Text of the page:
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While it may be true that there are two kinds of people in the world, (those who like to divide the world into two kinds of people and those who don’t), there are in turn myriad places to draw these dividing lines. God Himself in Genesis 3 speaks of the seed of the woman and the seed of the serpent. As history moves forward toward the coming of the second Adam, the world is divided into Jews and Gentiles, who are, in fulfillment of God’s promise to Abraham, ultimately brought together by the work of Christ, leaving us at the end of the story with two kinds of barnyard animals: sheep and goats.

Sometimes, I’m afraid, we draw with crooked lines. J. D. Hunter, a sociologist at the University of Virginia and a professing Christian, wrote an incisive and insightful book a decade or so back called Culture Wars. He argued therein that the world is divided into two kinds of people, the progressives and the orthodox. The progressives, whether they were raw secularists, new age devotees, non-observant Jews or mainline Protestants, agreed on one thing, that God had not spoken. They denied together that there was any transcendent truth. The orthodox, on the other hand, again whether Muslim or Christian, Mormon or Christian Scientist, agreed that God had indeed spoken. They agreed that there was a transcendent source of truth and morality. They just couldn’t agree on what that source was.

It’s a perfectly appropriate way to divide the world, as long as you realize that there are plenty of goats still on our side. Co-belligerancy in the culture wars may be a good thing, an appropriate battle strategy. Wisdom requires, however, that we remember that it comes with a peculiar temptation. It is all too easy to delight in what unites us, and diminish what divides us. It is all too easy to forget that our allies in the battle are our enemies in the war. That temptation is particularly grave when the barbarians are at the gate, when all the world is crumbling down around us.

Charles Colson has argued that we have entered into a new dark age. But this time it’s different. The barbarians are no longer at the gate. Instead they sit upon thrones within. They aren’t marauding hordes, but polished assassins. What does a collapsing civilization look like? Because we are worldly we think it is found in the thundering hoof beats of Ghengis Khan and his army. We think it comes by way of Viking longboats, landing on our shores. We think we see civilization ebbing as the Roman army pulls back from the frontiers to defend the core. The truth of the matter, as the barbarian Pogo understood, is that we have met the enemy, and we are it. Here is the sign not of the coming destruction of civilization, but the current destruction: millions of dead babies, killed by medical professionals, hired by mothers, all enjoying the sanction and safety of the state. Judgment is here, and we are judged all the more that we do not know it.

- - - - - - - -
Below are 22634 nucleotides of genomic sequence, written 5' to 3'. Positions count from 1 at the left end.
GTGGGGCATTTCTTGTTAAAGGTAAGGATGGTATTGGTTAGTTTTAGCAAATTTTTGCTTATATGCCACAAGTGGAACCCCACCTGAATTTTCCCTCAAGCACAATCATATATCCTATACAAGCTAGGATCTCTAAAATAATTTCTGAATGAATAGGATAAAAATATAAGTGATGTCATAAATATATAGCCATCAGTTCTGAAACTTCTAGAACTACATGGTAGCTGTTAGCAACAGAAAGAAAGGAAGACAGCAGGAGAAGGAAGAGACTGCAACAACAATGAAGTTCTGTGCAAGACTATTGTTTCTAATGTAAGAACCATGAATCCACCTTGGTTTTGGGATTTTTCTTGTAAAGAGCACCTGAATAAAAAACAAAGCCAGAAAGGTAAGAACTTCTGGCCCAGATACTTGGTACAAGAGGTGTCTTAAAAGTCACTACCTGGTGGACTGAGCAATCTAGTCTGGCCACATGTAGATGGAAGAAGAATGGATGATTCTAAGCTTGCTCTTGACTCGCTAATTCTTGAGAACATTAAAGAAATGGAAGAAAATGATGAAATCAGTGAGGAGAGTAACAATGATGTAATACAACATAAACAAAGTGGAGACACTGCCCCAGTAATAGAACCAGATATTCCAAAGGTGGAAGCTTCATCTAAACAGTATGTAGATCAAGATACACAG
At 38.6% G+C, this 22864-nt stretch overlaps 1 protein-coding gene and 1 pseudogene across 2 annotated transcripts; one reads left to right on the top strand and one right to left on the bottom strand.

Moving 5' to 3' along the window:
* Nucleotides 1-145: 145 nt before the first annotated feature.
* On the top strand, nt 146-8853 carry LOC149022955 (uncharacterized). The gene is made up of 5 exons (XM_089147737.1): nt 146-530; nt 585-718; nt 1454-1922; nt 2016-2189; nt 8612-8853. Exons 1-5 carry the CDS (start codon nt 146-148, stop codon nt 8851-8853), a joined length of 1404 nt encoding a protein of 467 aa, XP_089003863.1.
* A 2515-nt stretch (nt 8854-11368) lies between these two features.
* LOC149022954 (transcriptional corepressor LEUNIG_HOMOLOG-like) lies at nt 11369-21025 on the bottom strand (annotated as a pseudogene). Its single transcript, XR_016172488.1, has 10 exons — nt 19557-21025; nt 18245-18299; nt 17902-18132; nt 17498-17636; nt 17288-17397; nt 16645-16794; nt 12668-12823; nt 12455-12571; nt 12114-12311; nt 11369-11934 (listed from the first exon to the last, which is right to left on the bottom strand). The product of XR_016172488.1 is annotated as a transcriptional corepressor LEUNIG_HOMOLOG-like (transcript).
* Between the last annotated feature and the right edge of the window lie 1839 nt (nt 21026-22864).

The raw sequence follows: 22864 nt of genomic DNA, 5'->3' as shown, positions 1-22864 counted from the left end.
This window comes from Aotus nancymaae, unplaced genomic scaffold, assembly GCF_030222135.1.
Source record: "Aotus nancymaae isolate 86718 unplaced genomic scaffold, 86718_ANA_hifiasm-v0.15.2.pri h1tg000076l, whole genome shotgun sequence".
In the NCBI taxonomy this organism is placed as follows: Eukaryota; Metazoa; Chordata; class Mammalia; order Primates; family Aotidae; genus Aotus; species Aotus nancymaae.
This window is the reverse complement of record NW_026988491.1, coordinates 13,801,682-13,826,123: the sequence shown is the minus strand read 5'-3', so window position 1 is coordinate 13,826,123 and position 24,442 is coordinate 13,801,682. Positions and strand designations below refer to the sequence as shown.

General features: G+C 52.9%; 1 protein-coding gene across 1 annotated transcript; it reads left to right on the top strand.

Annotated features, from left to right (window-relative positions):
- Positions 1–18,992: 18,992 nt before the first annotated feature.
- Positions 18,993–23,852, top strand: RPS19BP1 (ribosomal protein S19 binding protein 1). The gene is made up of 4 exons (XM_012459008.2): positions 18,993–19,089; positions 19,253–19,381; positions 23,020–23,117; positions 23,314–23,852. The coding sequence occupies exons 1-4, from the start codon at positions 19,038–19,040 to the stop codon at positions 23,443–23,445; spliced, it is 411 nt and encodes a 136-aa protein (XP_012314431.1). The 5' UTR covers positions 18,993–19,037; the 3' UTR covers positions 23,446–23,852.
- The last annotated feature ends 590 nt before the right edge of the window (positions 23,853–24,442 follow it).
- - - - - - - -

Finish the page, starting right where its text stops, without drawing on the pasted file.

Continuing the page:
Saint Augustine rightly drew the line. He wrote, in the dusk of the Roman Empire, of two cities. Some were citizens of man’s city. But by God’s grace, some looked for a city whose builder and maker was God. What separated these two cities, and the citizens therein, however, wasn’t what we think. Man’s city wasn’t simply that place that would not acknowledge God. The city of God isn’t that place where everyone is a theist. Instead Augustine’s explanation of these two cities reflected another important part of Augustine’s work, his battle with the heretic Pelagius. The battle between Augustine and Pelagius was the same battle that rages between the two cities. What separates the citizens of these two cities is the same thing that separated the two men praying in the temple. One prayed, “God, I thank you that I am not like other men, extortioners, unjust, adulterers, or even like this tax collector. I fast twice a week; I give tithes of all that I get” (Luke 18:12). The other prayed, “God be merciful to me, a sinner” (v. 13). There are, as such, two kinds of people in this world, those who know they are sinners, and those who think otherwise. This is the great divide.

The culture wars call us to forget this distinction — to exchange it for another. This is why we keep finding ourselves embracing assorted power-grabbing schemes. Our neighbors hope in princes, and we hope with them. We are yoked with the unrepentant, which means we will always receive judgment. The penitent in Jesus’ parable, on the other hand, wasn’t a mere pietist. His prayer wasn’t merely private. He wasn’t so heavenly minded that he was no earthly good. Instead, this is the very power for the battle. We will not change the world by drawing perfect lines. We will only change the world by confessing that all we ever do is draw crooked lines. It is repentance that will bring down the walls of Jericho, that will establish the walls of Jerusalem. I tell you the truth, the penitent went out from the temple justified. Still more, he went out a soldier of the king. As Jesus ended this parable He reminded us of the weapons of His warfare: “For everyone who exalts himself will be humbled, but the one who humbles himself will be exalted.”

We are a people of unclean lips, and we dwell in a land of unclean lips. What separates us from them is simply repentance. Our exaltation, after all, is simply to rule with Christ. It is His kingdom we seek, His glory that we pursue. And all these things will be added unto us.

Patrick: Missionary to Ireland

Foundations of Political Action

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From the August 2005 Issue
Aug 2005 Issue